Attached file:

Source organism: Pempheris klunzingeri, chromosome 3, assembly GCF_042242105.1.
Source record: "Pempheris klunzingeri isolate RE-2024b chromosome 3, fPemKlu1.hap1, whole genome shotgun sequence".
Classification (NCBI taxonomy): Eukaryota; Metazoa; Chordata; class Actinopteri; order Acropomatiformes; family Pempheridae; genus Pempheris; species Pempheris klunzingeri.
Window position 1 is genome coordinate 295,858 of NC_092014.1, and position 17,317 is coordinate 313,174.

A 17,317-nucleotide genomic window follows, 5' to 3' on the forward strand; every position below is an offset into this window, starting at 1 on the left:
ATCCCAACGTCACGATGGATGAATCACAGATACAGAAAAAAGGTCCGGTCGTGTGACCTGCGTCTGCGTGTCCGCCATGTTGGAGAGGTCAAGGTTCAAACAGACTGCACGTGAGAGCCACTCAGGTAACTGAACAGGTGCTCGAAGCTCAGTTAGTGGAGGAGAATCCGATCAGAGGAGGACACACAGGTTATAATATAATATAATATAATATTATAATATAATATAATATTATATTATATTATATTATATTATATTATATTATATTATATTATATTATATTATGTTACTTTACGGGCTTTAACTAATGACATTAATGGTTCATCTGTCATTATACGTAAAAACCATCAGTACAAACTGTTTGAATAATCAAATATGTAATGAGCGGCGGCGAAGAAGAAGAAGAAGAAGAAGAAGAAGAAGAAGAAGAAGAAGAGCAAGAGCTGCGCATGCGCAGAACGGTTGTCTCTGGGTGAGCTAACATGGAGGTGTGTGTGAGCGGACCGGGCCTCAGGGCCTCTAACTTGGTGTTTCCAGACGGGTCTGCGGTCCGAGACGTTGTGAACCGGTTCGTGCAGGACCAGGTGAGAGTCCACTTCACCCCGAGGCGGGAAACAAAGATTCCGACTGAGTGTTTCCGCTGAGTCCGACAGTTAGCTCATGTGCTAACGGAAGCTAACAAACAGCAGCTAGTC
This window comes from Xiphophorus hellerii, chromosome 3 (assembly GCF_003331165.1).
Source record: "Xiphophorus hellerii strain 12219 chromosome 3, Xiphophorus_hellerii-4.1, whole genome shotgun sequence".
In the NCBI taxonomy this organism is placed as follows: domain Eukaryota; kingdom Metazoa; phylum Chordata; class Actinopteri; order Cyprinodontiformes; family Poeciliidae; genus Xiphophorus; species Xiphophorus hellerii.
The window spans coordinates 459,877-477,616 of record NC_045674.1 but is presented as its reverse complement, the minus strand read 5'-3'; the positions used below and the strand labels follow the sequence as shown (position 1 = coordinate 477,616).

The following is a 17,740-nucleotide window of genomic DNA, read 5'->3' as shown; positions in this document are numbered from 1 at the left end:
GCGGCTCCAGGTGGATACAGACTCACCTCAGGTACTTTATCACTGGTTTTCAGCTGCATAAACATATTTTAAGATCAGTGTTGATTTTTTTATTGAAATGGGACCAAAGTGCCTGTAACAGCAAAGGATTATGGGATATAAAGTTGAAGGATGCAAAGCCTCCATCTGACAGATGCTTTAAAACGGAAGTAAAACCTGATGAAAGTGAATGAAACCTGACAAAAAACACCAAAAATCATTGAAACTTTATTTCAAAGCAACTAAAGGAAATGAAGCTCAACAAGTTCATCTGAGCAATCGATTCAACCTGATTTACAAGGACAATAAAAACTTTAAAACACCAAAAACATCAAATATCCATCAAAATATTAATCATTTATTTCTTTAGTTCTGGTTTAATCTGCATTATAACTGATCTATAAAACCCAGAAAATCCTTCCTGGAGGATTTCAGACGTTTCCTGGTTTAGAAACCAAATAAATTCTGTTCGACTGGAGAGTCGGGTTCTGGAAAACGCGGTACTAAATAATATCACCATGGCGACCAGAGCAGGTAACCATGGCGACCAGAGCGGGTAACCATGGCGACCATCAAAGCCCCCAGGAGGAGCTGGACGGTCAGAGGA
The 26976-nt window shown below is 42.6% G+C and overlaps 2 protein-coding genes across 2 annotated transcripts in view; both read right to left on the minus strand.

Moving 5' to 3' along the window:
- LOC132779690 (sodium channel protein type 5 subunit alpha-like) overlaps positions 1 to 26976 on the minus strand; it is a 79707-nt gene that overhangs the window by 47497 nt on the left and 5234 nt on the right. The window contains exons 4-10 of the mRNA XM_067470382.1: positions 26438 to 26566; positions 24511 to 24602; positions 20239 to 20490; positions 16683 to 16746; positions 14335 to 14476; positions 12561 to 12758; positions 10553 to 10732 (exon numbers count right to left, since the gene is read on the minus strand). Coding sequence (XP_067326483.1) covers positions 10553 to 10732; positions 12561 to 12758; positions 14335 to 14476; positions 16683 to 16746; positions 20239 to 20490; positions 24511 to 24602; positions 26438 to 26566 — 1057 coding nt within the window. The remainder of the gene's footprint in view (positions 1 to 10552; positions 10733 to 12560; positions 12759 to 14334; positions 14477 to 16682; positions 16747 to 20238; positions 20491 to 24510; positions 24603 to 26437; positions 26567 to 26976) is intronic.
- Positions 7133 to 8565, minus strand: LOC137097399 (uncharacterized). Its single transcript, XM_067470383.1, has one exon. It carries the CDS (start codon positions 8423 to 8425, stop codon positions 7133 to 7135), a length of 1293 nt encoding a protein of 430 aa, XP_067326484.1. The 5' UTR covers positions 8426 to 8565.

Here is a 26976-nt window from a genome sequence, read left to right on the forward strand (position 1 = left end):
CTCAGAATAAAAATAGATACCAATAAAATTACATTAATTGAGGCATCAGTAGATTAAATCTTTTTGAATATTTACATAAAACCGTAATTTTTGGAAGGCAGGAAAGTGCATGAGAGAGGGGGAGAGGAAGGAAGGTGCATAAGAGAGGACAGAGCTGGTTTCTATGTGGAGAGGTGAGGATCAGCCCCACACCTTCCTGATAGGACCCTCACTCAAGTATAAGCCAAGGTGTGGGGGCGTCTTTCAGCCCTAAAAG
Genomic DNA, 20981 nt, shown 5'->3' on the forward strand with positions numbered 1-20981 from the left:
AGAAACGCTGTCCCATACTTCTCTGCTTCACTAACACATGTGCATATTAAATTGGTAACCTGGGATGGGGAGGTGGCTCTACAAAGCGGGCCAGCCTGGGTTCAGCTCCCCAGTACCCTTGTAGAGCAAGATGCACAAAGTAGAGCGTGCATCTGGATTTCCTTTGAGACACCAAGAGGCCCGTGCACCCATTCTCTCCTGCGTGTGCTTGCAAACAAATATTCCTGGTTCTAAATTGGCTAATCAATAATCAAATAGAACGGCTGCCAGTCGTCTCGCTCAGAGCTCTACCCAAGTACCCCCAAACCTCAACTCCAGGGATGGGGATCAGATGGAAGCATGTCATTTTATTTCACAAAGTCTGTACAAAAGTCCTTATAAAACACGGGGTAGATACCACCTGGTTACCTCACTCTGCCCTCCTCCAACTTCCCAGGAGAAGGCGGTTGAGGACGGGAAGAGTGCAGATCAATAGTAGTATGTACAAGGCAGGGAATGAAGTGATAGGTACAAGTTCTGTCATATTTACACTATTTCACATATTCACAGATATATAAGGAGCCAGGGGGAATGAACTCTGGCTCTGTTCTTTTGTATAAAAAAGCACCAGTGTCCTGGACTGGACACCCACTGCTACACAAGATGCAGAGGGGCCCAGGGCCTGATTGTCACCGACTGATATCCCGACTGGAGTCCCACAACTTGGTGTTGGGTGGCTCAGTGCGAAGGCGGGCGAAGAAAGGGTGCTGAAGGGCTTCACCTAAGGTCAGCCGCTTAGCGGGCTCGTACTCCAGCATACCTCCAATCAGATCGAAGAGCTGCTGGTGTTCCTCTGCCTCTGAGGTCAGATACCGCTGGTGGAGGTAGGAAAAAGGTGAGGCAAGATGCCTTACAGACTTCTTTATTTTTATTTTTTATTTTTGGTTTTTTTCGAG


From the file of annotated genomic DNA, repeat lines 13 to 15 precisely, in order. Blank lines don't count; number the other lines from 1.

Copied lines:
The 26976-nt window shown below is 42.6% G+C and overlaps 2 protein-coding genes across 2 annotated transcripts in view; both read right to left on the minus strand.

Moving 5' to 3' along the window:
- LOC132779690 (sodium channel protein type 5 subunit alpha-like) overlaps positions 1 to 26976 on the minus strand; it is a 79707-nt gene that overhangs the window by 47497 nt on the left and 5234 nt on the right. The window contains exons 4-10 of the mRNA XM_067470382.1: positions 26438 to 26566; positions 24511 to 24602; positions 20239 to 20490; positions 16683 to 16746; positions 14335 to 14476; positions 12561 to 12758; positions 10553 to 10732 (exon numbers count right to left, since the gene is read on the minus strand). Coding sequence (XP_067326483.1) covers positions 10553 to 10732; positions 12561 to 12758; positions 14335 to 14476; positions 16683 to 16746; positions 20239 to 20490; positions 24511 to 24602; positions 26438 to 26566 — 1057 coding nt within the window. The remainder of the gene's footprint in view (positions 1 to 10552; positions 10733 to 12560; positions 12759 to 14334; positions 14477 to 16682; positions 16747 to 20238; positions 20491 to 24510; positions 24603 to 26437; positions 26567 to 26976) is intronic.